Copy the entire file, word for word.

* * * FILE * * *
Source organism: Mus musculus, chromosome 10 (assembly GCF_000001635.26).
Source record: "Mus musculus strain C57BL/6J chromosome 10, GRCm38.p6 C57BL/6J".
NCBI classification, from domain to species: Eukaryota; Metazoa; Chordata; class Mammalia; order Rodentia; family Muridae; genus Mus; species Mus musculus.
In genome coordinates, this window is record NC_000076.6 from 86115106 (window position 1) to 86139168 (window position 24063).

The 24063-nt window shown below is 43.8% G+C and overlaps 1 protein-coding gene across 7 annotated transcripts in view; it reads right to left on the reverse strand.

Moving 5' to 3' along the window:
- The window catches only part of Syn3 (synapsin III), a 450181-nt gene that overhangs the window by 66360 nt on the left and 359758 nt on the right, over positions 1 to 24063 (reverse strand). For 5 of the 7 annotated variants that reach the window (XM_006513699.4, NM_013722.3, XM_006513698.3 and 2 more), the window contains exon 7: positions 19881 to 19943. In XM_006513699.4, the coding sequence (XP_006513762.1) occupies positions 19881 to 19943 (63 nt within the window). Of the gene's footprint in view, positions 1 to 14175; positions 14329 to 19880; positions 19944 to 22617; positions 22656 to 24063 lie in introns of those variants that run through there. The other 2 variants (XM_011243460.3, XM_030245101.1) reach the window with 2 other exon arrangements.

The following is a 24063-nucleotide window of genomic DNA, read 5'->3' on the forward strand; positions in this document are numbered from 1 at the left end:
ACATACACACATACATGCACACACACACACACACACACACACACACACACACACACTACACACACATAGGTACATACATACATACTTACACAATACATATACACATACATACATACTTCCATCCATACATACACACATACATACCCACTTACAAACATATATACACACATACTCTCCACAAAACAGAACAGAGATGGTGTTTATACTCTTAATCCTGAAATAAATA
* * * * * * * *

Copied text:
Source organism: Mus musculus, chromosome 10 (assembly GCF_000001635.26).
Source record: "Mus musculus strain C57BL/6J chromosome 10, GRCm38.p6 C57BL/6J".
NCBI classification, from domain to species: Eukaryota; Metazoa; Chordata; class Mammalia; order Rodentia; family Muridae; genus Mus; species Mus musculus.
In genome coordinates, this window is record NC_000076.6 from 86115106 (window position 1) to 86139168 (window position 24063).

The 24063-nt window shown below is 43.8% G+C and overlaps 1 protein-coding gene across 7 annotated transcripts in view; it reads right to left on the reverse strand.

Moving 5' to 3' along the window:
- The window catches only part of Syn3 (synapsin III), a 450181-nt gene that overhangs the window by 66360 nt on the left and 359758 nt on the right, over positions 1 to 24063 (reverse strand). For 5 of the 7 annotated variants that reach the window (XM_006513699.4, NM_013722.3, XM_006513698.3 and 2 more), the window contains exon 7: positions 19881 to 19943. In XM_006513699.4, the coding sequence (XP_006513762.1) occupies positions 19881 to 19943 (63 nt within the window). Of the gene's footprint in view, positions 1 to 14175; positions 14329 to 19880; positions 19944 to 22617; positions 22656 to 24063 lie in introns of those variants that run through there. The other 2 variants (XM_011243460.3, XM_030245101.1) reach the window with 2 other exon arrangements.

The following is a 24063-nucleotide window of genomic DNA, read 5'->3' on the forward strand; positions in this document are numbered from 1 at the left end:
ACATACACACATACATGCACACACACACACACACACACACACACACACACACACACTACACACACATAGGTACATACATACATACTTACACAATACATATACACATACATACATACTTCCATCCATACATACACACATACATACCCACTTACAAACATATATACACACATACTCTCCACAAAACAGAACAGAGATGGTGTTTATACTCTTAATCCTGAAATAAATA